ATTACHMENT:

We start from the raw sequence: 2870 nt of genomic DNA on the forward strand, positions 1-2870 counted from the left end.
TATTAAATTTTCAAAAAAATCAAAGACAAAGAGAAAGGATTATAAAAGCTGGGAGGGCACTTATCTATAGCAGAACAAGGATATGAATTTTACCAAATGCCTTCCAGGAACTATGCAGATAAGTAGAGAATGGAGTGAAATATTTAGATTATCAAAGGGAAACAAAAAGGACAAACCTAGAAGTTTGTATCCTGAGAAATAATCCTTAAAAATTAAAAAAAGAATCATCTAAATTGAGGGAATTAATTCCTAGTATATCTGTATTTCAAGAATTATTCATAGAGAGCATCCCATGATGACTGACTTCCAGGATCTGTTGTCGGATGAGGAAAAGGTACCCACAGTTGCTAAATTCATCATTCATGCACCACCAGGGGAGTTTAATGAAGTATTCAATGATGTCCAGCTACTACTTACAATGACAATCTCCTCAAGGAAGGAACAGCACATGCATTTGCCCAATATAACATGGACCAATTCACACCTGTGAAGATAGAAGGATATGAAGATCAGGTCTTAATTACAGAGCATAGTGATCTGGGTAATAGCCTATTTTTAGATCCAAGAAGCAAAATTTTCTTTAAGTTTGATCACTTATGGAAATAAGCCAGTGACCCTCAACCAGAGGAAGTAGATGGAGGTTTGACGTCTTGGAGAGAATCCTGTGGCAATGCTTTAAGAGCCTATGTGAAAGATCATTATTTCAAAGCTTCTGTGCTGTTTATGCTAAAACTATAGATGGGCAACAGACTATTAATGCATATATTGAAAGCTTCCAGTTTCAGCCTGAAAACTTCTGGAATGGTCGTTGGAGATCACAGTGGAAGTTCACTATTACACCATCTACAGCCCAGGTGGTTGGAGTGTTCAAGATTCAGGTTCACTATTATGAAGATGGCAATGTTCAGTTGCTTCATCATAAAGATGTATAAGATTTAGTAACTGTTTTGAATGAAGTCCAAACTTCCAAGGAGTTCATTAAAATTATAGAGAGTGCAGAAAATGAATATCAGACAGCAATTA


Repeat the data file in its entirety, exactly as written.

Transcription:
We start from the raw sequence: 2870 nt of genomic DNA on the forward strand, positions 1-2870 counted from the left end.
TATTAAATTTTCAAAAAAATCAAAGACAAAGAGAAAGGATTATAAAAGCTGGGAGGGCACTTATCTATAGCAGAACAAGGATATGAATTTTACCAAATGCCTTCCAGGAACTATGCAGATAAGTAGAGAATGGAGTGAAATATTTAGATTATCAAAGGGAAACAAAAAGGACAAACCTAGAAGTTTGTATCCTGAGAAATAATCCTTAAAAATTAAAAAAAGAATCATCTAAATTGAGGGAATTAATTCCTAGTATATCTGTATTTCAAGAATTATTCATAGAGAGCATCCCATGATGACTGACTTCCAGGATCTGTTGTCGGATGAGGAAAAGGTACCCACAGTTGCTAAATTCATCATTCATGCACCACCAGGGGAGTTTAATGAAGTATTCAATGATGTCCAGCTACTACTTACAATGACAATCTCCTCAAGGAAGGAACAGCACATGCATTTGCCCAATATAACATGGACCAATTCACACCTGTGAAGATAGAAGGATATGAAGATCAGGTCTTAATTACAGAGCATAGTGATCTGGGTAATAGCCTATTTTTAGATCCAAGAAGCAAAATTTTCTTTAAGTTTGATCACTTATGGAAATAAGCCAGTGACCCTCAACCAGAGGAAGTAGATGGAGGTTTGACGTCTTGGAGAGAATCCTGTGGCAATGCTTTAAGAGCCTATGTGAAAGATCATTATTTCAAAGCTTCTGTGCTGTTTATGCTAAAACTATAGATGGGCAACAGACTATTAATGCATATATTGAAAGCTTCCAGTTTCAGCCTGAAAACTTCTGGAATGGTCGTTGGAGATCACAGTGGAAGTTCACTATTACACCATCTACAGCCCAGGTGGTTGGAGTGTTCAAGATTCAGGTTCACTATTATGAAGATGGCAATGTTCAGTTGCTTCATCATAAAGATGTATAAGATTTAGTAACTGTTTTGAATGAAGTCCAAACTTCCAAGGAGTTCATTAAAATTATAGAGAGTGCAGAAAATGAATATCAGACAGCAATTA